You are a decoration addict,
but once you’ve closed aside your favorite magazine,
how to adapt the precepts of the experts at home?
Here are some of our favourite personalities who have
been kind enough to share this vision of interior design.
With generosity, they indulge you with their choices,
share tips and inspiring advice.
Today we talk to
Estelle, could you introduce yourself?
Having been an interior designer for over ten years now, my approach is based on a simple idea: giving a fresh touch to classic styles. This involves experimention with colour and light, a careful selection of fabrics and wallpapers and made to measure fittings, all whilsttrying not to rob a place of its original charm. I aim to create interiors that are lively, open, sociable and practical. As such, I try to reinterpret family homes, holiday houses and Parisian appartments unconventionally. I am always aware of the emotional aspect of decorating a house and in my case this translates into a slightly British style: that coming together of beautiful old furniture, quality materials, often elegantly worn (velvet, wood…) and floral patterns. I also like to contrast this with a few more refreshingly contemporary pieces, such as structured lighting. My objective is to create a balance between the past and present, a balance which can be tilted slightly either way to correspond to an inidvidual client’s preference. This approach lead me quite naturally to Maison Sauvage, a place full of unusual pairings and discoveries, with truly unconventional products. In their shops I find pieces that match my style perfectly and don’t leave me feeling like I am simply following the latest trend. It's a nice mix of very classic things, such as velvet or silk pieces, and suprising colour combinations or unique takes on classic pieces.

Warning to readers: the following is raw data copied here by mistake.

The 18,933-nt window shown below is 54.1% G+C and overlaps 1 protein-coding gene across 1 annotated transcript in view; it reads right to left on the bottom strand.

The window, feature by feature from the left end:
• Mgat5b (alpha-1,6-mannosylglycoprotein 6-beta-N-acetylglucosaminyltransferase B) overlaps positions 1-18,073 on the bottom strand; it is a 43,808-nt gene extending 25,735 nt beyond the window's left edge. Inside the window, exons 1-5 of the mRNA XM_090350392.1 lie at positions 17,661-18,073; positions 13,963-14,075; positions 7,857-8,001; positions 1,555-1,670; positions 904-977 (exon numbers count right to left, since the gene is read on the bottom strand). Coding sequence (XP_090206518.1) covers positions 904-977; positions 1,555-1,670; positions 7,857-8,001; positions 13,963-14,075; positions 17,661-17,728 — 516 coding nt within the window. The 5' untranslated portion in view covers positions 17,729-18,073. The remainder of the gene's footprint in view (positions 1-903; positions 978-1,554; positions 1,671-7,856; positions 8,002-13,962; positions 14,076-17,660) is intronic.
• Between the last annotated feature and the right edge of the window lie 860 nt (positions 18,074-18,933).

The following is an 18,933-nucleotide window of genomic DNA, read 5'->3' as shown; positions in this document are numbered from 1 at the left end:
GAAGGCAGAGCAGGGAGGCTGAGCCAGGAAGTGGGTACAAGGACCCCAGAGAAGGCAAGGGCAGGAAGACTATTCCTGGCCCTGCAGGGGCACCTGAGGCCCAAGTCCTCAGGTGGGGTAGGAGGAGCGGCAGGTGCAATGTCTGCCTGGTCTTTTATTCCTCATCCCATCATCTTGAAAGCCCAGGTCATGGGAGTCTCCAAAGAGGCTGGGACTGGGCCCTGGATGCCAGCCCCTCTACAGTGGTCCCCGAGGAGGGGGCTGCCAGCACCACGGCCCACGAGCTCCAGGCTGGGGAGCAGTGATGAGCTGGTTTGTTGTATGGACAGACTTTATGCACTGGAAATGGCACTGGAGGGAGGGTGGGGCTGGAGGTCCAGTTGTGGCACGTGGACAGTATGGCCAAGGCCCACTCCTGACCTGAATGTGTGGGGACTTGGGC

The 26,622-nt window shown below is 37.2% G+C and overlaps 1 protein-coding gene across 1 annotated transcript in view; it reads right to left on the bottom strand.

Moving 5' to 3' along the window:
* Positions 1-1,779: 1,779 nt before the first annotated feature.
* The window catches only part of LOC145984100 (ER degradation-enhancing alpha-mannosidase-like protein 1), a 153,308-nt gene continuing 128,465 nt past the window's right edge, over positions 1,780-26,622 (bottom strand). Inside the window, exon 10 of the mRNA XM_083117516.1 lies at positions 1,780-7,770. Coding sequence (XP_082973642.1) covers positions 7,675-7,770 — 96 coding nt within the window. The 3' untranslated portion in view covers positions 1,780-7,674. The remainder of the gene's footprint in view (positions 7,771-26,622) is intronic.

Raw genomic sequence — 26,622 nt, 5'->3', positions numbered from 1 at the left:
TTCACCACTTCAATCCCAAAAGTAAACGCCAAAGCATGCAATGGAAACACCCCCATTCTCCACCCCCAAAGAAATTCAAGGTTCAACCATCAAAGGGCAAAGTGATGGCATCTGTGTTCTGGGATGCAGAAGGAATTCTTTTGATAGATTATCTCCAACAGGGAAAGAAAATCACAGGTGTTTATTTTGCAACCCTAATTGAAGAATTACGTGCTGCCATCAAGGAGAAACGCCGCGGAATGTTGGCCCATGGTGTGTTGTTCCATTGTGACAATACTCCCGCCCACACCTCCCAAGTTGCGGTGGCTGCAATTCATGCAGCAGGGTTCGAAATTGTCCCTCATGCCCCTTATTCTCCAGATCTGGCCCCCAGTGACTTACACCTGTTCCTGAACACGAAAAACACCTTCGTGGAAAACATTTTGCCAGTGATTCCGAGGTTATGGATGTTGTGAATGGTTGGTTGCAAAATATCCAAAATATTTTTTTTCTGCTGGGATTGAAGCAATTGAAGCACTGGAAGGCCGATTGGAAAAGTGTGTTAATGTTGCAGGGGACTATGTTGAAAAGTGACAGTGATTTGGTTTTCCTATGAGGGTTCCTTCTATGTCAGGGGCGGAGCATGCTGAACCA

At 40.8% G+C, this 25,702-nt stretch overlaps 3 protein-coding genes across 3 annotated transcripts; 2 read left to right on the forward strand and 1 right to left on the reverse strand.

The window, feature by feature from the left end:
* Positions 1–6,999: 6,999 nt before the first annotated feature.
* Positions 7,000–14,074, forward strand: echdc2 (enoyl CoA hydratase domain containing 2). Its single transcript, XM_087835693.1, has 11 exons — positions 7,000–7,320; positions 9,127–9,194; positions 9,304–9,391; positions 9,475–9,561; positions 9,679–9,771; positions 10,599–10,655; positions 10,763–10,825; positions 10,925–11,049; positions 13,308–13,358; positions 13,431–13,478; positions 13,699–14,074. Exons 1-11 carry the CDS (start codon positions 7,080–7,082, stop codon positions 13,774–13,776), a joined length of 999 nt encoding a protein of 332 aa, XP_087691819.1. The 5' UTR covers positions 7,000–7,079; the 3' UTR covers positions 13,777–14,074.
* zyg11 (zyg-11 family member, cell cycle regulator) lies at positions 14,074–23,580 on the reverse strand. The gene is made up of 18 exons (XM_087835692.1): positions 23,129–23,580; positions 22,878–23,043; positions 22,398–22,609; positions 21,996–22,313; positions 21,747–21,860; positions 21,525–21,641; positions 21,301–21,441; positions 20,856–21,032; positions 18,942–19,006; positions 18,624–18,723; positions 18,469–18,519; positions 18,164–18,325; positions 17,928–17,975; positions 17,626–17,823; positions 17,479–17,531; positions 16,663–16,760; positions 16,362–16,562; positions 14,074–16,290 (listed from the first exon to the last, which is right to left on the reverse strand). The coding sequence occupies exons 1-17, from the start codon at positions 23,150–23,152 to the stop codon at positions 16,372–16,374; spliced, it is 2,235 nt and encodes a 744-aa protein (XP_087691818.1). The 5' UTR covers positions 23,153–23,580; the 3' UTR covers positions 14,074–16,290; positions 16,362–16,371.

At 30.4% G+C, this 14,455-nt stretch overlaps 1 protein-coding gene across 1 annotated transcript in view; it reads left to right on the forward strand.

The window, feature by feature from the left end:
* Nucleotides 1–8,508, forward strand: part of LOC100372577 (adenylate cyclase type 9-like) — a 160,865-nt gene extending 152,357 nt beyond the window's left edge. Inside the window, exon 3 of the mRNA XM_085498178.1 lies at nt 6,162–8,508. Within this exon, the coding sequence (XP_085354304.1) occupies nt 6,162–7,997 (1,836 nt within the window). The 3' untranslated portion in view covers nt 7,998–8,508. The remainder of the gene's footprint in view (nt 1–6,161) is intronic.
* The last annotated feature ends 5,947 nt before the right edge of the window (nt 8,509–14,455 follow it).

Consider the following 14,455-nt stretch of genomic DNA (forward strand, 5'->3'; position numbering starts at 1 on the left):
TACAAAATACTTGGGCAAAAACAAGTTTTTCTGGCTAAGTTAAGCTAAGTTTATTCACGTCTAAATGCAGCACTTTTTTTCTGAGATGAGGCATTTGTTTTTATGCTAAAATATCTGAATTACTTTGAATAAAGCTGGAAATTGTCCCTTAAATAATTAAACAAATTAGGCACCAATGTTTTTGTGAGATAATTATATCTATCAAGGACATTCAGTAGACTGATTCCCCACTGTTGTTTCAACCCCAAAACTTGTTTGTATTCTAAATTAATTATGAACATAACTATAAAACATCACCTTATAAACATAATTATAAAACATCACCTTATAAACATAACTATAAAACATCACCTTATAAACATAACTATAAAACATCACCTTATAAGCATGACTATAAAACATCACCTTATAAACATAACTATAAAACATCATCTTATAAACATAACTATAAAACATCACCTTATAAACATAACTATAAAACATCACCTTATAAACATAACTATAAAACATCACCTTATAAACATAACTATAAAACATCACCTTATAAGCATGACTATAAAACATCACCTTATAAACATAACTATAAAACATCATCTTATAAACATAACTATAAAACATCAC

What does good taste mean to you?